1 58.000 most GloVe 6B 65. except for the CoNLL 7 We also investigated several other weighting schemes for test set. The fact that this frequently each word occurs with only the top basic SVD model does not scale well to large cor- 10.3 25. what we report here performed best.4 79.9 38. We Collobert and Weston (2008) (CW). with a the models of Huang et al.8 Section 4. The model labeled Discrete is due to a number of factors. riety of state-of-the-art models. With SVD 6B 35. pora lends further evidence to the necessity of the cal of many matrix-factorization-based methods as type of weighting scheme proposed in our model. We conclude that the GloVe vectors are weighting schemes like PPMI destroy the sparsity of X and therefore cannot feasibly be used with large vocabularies.5 71.5 37. Many better.2 65.6 68. The L-BFGS training termi- better than the other baselines.1 56. (2012) (HSMN) and substantial corresponding performance boost. often with smaller nates when no improvement has been achieved on vector sizes and smaller corpora. from the word vectors by first normalizing each The singular vectors of this matrix constitute feature across the vocabulary and then calculat- the baseline “SVD”.7 58.8 53.0 6 billion token corpus (Wikipedia 2014 + Giga. except in this case but they perform very poorly on the word analogy task.0 32. we generate a truncated matrix Xtrunc which retains the information of how L model on this larger corpus.9 We used 10 negative samples. This is Manning (2013). on which the HPCA method does slightly transforming X.6 word2vec.3 Results words of news data.the sum W + W̃ as our word vectors.1 frequent words and a context window size of 10. Both methods help compress the tors available on the word2vec website that are otherwise large range of values in X. with the larity tasks. 8 We use the same parameters as above.5 SG† 6B 62.6 to be a good choice for this corpus. CBOW∗ 100B 68.9 59. useful in downstream NLP tasks. including our choice to the baseline using a comprehensive set of discrete use negative sampling (which typically works bet- features that comes with the standard distribution ter than the hierarchical softmax). but with no word vec- negative samples.2 57. A similarity score is obtained otherwise computationally expensive. we found 5 negative samples to work slightly better than 10.5 38.6 75.7 continuous bag-of-words (CBOW† ) models on the SVD-L 6B 65.0 53.000 most frequent words. as can be The GloVe model outperforms all other methods seen by the decreased performance of the SVD- on all evaluation metrics. Doing so typ- Table 3: Spearman rank correlation on word simi- ically gives a small boost in performance. these information-theoretic trans- formations do indeed work well on word similarity measures. Otherwise all config- ing the word2vec tool are somewhat better than urations are identical to those used by Wang and most of the previously published results.3 39.2 word 5) with a vocabulary of the top 400. and the choice of the corpus. the extra columns can contribute a disproportion- Table 3 shows results on five different word ate number of zero entries and the methods are similarity datasets.3 35. we also compare to trained on a large 42 billion token corpus.7 trained with word and phrase vectors on 100B 4. In addition to the HPCA and SVD We demonstrate that the model can easily be models discussed previously.5 71. as well as with our own results produced using the word2vec Model Size WS353 MC RG SCWS RW tool and with several baselines using SVDs. as was first With smaller vocabularies. tor features. This step is typi. 1539 . we train the skip-gram (SG† ) and SVD-S 6B 56. which we show in GloVe 42B 75.8 72. We compute Spearman’s baselines: √ “SVD-S” in which we take the SVD of rank correlation coefficient between this score and Xtrunc .1 42.7 72.8 65. We present results on the word analogy task in Ta- Table 4 shows results on the NER task with the ble 2. Our results us- the dev set for 25 iterations. All vectors are 300-dimensional. We also evaluate two related ing the cosine similarity.7 75.7 77.6 34.4 59. We trained note that increasing the corpus size does not guar- the CBOW model using the word2vec tool8 . and “SVD-L” in which we take the SVD the human judgments.0 76.6 82. SVD-L 42B 74.2 69.1 37. GloVe outperforms it while using a corpus less than half the size.5 For the SVD baselines.6 47. CBOW∗ denotes the vec- of log(1+ Xtrunc ). antee improved results for other models. The GloVe model performs significantly CRF-based model.9 83. The biggest increase in the semantic analogy task. CBOW† 6B 57.4 74. CBOW∗ vectors are from the word2vec website We compare with the published results of a va- and differ in that they contain phrase vectors.4 45. the number of of the Stanford NER model.

1 88. Moreover. HSMN. there many parameters that have a strong effect on per- is a monotonic increase in performance as the cor.2 87. CW 92. cor- Interestingly.7 Model Analysis: Comparison with 4. is more fre.4 55 SVD 90. larger window sizes.7 Figure 3: Accuracy on the analogy task for 300- HSMN 90. 4. Wikipedia’s code is currently designed for only a single epoch: 1540 . A rigorous quantitative comparison of GloVe with ogy task for 300-dimensional vectors trained on word2vec is complicated by the existence of different corpora.2 82. on the other hand. In (b) and thread of a dual 2. chine).2 88. pus. See quently non-local. the same trend is not true for the se. including window size. pends on the vector size and the number of itera- mation is mostly drawn from the immediate con. formance. vocabulary window that extends to the left and right of a tar. and vocabulary size to the configuration men- mantic subtask. we show performance on the word anal. a 400.7 78.g. the time it takes to train the model de- which aligns with the intuition that syntactic infor.7 dimensional vectors trained on different corpora.7 50 SVD-S 91. a single iteration takes 14 minutes.7 77. We control for the main sources of vari- pus size increases. and corpus size. task for small and asymmetric context windows.and country.8 73. 2010).5 85. and dows. In (a).4 Model Analysis: Vector Length and 4. (2014) for some benchmarks). a 6 billion token corpus takes about 85 minutes.7 74. Given X.000 word vocabulary. Se. For GloVe. we show the results of experiments that and training the model. e. We 80 use publicly-available vectors for HPCA. This is trol for is training time. based analogies in the analogy dataset and the fact For word2vec.2 81. GloVe 93.4 73.6B tokens 4.7 80.8 85.3B tokens Wiki2014 6B tokens 42B tokens HPCA 92. size.5 Model Analysis: Corpus Size word2vec In Fig. 70 Model Dev Test ACE MUC7 65 60 Discrete 91.5 1B tokens 1. the rele- likely due to the large number of city. Using a single tors larger than about 200 dimensions. shown for neural vectors in (Turian et al. context window size. Performance is better on the syntactic sub. 4 for a plot of the learning curve. vant parameter is the number of training iterations. where the models trained on the tioned in the previous subsection. Semantic Syntactic Overall Table 4: F1 score on NER task with 50d vectors. smaller Wikipedia corpora do better than those The most important remaining variable to con- trained on the larger Gigaword corpus. This is to be expected since ation that we identified in Sections 4. context window.6 74. For 300-dimensional vectors with the above text and can depend strongly on word order.9 82. the for most such locations. populating X with a 10 word symmetric size for symmetric and asymmetric context win.5 by larger corpora typically produce better statistics.1 entries are updated to assimilate new knowledge.0 85. setting the vector length.7 80. 4. 75 Accuracy [%] and CW. the obvious choice would be the that Wikipedia has fairly comprehensive articles number of training epochs. we observe diminishing returns for vec.5 84.6 Model Analysis: Run-time Context Size The total run-time is split between populating X In Fig. get word will be called symmetric. A context many factors..6 88.4 77. 3. 85 Discrete is the baseline without word vectors.2 whereas Gigaword is a fixed news repository with outdated and possibly incorrect information. and one which this step could easily be parallelized across mul- extends only to the left will be called asymmet. Unfortunately.0 85. and more of it is captured with Fig. tiple machines (see.3 73..1GHz Intel Xeon E5-2658 ma- (c). Lebret and Collobert ric. On the syntactic subtask.5 77. we examine the effect of varying the window chine.4 and 4. Though we did not do so. settings (and using all 32 cores of the above ma- mantic information.3 82. The former depends on vary vector length and context window.4 81. tions.2 CBOW 93.6 71.3 Gigaword5 + Wiki2010 Wiki2014 Gigaword5 Common Crawl SVD-L 90. See text for details. 2.7 81.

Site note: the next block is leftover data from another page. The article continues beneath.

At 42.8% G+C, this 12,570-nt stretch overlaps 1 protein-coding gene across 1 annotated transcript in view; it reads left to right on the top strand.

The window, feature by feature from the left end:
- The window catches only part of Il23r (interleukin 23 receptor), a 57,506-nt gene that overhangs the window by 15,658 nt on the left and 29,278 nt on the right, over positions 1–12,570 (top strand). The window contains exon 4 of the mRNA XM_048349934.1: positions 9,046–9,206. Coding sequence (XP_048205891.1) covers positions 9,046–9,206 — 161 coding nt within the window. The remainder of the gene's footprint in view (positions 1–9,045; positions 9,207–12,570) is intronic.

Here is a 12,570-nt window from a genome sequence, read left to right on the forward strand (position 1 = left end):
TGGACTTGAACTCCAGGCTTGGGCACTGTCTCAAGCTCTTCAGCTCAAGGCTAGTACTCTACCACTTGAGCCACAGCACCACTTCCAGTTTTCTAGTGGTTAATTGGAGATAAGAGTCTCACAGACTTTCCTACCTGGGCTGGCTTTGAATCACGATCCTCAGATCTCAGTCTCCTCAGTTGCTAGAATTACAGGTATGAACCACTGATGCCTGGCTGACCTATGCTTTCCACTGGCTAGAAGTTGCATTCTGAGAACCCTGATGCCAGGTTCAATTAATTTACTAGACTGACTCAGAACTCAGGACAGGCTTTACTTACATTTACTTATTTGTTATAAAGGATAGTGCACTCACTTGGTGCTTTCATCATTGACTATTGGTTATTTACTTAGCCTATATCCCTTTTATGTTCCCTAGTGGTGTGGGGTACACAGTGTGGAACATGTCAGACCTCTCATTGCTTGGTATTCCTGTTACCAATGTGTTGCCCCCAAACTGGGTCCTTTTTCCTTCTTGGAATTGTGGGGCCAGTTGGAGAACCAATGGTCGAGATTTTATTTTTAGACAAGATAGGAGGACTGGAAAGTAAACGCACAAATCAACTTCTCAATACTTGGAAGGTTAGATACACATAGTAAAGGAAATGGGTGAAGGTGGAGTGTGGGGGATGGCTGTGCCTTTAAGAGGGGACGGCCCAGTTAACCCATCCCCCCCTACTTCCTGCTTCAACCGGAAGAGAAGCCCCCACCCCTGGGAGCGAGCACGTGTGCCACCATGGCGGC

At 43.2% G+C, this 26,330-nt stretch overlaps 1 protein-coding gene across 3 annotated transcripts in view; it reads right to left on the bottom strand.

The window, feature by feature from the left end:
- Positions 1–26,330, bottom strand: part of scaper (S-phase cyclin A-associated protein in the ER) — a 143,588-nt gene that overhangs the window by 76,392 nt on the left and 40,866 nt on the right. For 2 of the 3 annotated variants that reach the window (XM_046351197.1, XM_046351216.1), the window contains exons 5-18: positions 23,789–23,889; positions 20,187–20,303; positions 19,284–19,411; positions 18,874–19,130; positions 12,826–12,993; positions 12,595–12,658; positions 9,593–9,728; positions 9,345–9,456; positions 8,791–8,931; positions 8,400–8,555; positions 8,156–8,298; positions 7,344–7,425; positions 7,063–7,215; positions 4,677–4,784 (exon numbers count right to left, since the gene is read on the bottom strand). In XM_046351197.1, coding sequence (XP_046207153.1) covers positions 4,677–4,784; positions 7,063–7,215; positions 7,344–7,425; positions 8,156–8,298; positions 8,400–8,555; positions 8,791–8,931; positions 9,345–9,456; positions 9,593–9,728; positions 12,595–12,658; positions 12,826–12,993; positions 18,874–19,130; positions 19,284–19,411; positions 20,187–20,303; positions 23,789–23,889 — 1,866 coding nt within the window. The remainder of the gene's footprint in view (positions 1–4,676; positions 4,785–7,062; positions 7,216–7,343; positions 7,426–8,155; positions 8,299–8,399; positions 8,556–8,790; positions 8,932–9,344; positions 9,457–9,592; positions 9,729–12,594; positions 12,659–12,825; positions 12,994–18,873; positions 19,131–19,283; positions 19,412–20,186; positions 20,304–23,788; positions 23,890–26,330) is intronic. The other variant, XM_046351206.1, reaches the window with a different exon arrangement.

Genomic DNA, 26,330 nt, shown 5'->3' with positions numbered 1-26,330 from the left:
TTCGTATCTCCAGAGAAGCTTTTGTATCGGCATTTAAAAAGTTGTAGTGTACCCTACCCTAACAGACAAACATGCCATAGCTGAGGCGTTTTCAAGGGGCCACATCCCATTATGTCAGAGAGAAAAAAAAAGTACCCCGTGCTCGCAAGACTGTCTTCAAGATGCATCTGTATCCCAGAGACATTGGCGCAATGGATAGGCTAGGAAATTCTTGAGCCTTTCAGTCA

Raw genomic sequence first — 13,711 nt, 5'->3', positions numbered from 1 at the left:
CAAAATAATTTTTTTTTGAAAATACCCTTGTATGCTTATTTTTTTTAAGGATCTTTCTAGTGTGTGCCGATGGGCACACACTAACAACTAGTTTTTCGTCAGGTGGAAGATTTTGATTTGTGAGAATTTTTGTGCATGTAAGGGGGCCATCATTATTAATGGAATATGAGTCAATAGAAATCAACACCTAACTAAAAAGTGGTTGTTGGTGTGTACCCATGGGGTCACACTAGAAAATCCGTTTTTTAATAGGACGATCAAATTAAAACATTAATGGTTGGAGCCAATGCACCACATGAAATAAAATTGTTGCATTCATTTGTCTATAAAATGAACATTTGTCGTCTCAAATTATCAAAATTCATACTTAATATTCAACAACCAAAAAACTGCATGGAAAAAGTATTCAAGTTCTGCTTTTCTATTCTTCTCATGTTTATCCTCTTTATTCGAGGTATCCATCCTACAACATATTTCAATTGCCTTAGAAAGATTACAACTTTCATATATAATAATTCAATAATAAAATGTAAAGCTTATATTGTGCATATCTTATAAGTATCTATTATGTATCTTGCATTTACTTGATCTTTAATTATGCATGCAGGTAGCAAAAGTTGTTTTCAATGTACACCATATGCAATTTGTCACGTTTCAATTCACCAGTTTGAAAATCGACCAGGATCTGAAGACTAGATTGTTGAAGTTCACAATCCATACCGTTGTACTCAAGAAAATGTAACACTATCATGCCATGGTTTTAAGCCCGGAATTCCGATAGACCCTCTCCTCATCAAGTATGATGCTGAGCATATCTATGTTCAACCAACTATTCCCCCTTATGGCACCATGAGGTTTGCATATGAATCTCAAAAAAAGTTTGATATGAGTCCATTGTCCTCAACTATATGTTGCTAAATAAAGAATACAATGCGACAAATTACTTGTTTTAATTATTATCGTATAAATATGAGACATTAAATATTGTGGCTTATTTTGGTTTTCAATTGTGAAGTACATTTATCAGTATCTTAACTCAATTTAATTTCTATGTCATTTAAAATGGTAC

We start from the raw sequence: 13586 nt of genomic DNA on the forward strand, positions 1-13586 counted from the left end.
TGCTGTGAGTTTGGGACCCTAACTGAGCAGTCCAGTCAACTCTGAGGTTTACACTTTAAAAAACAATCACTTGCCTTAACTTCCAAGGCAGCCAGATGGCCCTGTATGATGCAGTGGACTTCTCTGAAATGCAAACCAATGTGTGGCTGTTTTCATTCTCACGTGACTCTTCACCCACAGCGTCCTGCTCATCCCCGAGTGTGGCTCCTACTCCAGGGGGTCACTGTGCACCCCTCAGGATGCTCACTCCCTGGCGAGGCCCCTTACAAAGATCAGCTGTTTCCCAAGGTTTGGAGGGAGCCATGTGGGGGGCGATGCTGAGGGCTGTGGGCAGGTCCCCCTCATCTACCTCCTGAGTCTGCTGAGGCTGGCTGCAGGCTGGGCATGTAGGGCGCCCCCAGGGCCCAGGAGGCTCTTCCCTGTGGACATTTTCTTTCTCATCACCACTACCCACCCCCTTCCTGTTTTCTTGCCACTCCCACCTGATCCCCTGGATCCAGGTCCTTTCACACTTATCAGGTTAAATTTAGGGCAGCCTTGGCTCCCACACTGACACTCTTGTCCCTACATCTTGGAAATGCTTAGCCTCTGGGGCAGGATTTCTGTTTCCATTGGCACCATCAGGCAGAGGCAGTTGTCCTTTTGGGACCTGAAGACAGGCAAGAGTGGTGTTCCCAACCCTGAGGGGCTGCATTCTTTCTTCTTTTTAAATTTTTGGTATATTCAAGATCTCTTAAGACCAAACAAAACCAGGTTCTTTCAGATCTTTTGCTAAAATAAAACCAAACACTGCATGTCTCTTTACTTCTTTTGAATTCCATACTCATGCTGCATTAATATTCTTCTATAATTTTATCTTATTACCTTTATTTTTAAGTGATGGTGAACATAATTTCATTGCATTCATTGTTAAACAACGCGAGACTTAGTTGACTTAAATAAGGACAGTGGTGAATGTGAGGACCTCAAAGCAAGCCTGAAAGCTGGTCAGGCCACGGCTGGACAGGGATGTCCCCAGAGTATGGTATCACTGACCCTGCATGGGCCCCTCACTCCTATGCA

In this work we argue that the two classes of training words seen by the model. Any opinions. GloVe consistently outperforms able comments. making a modification for rently. and conclusion or recommendations ex- 9 In contrast. Reduction Agency (DTRA) under Air Force Re- search Laboratory (AFRL) contract no. 2013). It achieves better results faster. (2014) argue is to vary the number of negative samples.. for example. Another choice support. GloVe. yond about 10. We note log-bilinear regression model for the unsupervised that word2vec’s performance actually decreases learning of word representations that outperforms if the number of negative samples increases be. In all cases. considerable attention has been focused Projects Agency (DARPA) Deep Exploration and on the question of whether distributional word Filtering of Text (DEFT) Program under AFRL representations are best learned from count-based contract no.000 word vocabulary. non-decreasing function of the number of negative samples. and acknowledges the support of the Defense Threat also obtains the best results irrespective of speed. damental level since they both probe the under- We set any unspecified parameters to their de. vocabulary. FA8650- 5 Conclusion 10-C-7020 and the Defense Advanced Research Recently. which is governed by the number of iterations for GloVe and by the number of negative samples for CBOW (a) and skip-gram (b). prediction-based models garner substantial multiple passes a non-trivial task. word similarity. We thank the anonymous reviewers for their valu- and training time. though we acknowledge that this simplifica. Cur- pass through the data. assuming that they are close to opti. it specifies a learning schedule specific to a single methods or from prediction-based methods. we train 300-dimensional vectors on the same 6B token corpus (Wikipedia 2014 + Gigaword 5) with the same 400. Baroni et al. findings. and use a symmetric context window of size 10. FA8750-13-2-0040. is a new global and negative samples for word2vec. accuracy on the analogy task is a do not necessarily reflect the view of the DTRA. but fault values. We construct a model that utilizes this main ben- In Fig. the efficiency with which the count-based meth- mal. 4. DEFT. lying co-occurrence statistics of the corpus. tion should be relaxed in a more thorough analysis. or the US government. Stanford University gratefully word2vec. ods capture global statistics can be advantageous. AFRL. the meaningful linear substructures prevalent in The two x-axes at the bottom indicate the corre. Presumably this is because the and named entity recognition tasks. noise-contrastive estimation is an approxi- pressed in this material are those of the authors and mation which improves with more negative samples. other models on word analogy. so in some of methods are not dramatically different at a fun- ways it is analogous to extra epochs. In Ta- ble 1 of (Mnih et al. The result. negative sampling method does not approximate the target probability distribution well. Training Time (hrs) Training Time (hrs) 1 2 3 4 5 6 3 6 9 12 15 18 21 24 72 72 70 70 Accuracy [%] Accuracy [%] 68 GloVe 68 CBOW 66 66 64 64 GloVe Skip-Gram 62 62 5 10 15 20 25 20 40 60 80 100 60 60 Iterations (GloVe) Iterations (GloVe) 1 3 5 7 10 15 20 25 30 40 50 1 2 3 4 5 6 7 10 12 15 20 Negative Samples (CBOW) Negative Samples (Skip-Gram) (a) GloVe vs CBOW (b) GloVe vs Skip-Gram Figure 4: Overall accuracy on the word analogy task as a function of training time. we plot the overall performance on efit of count data while simultaneously capturing the analogy task as a function of training time. recent log-bilinear prediction-based methods like sponding number of training iterations for GloVe word2vec. Adding that these models perform better across a range of negative samples effectively increases the number tasks.9 Acknowledgments For the same corpus. 1541 . window size.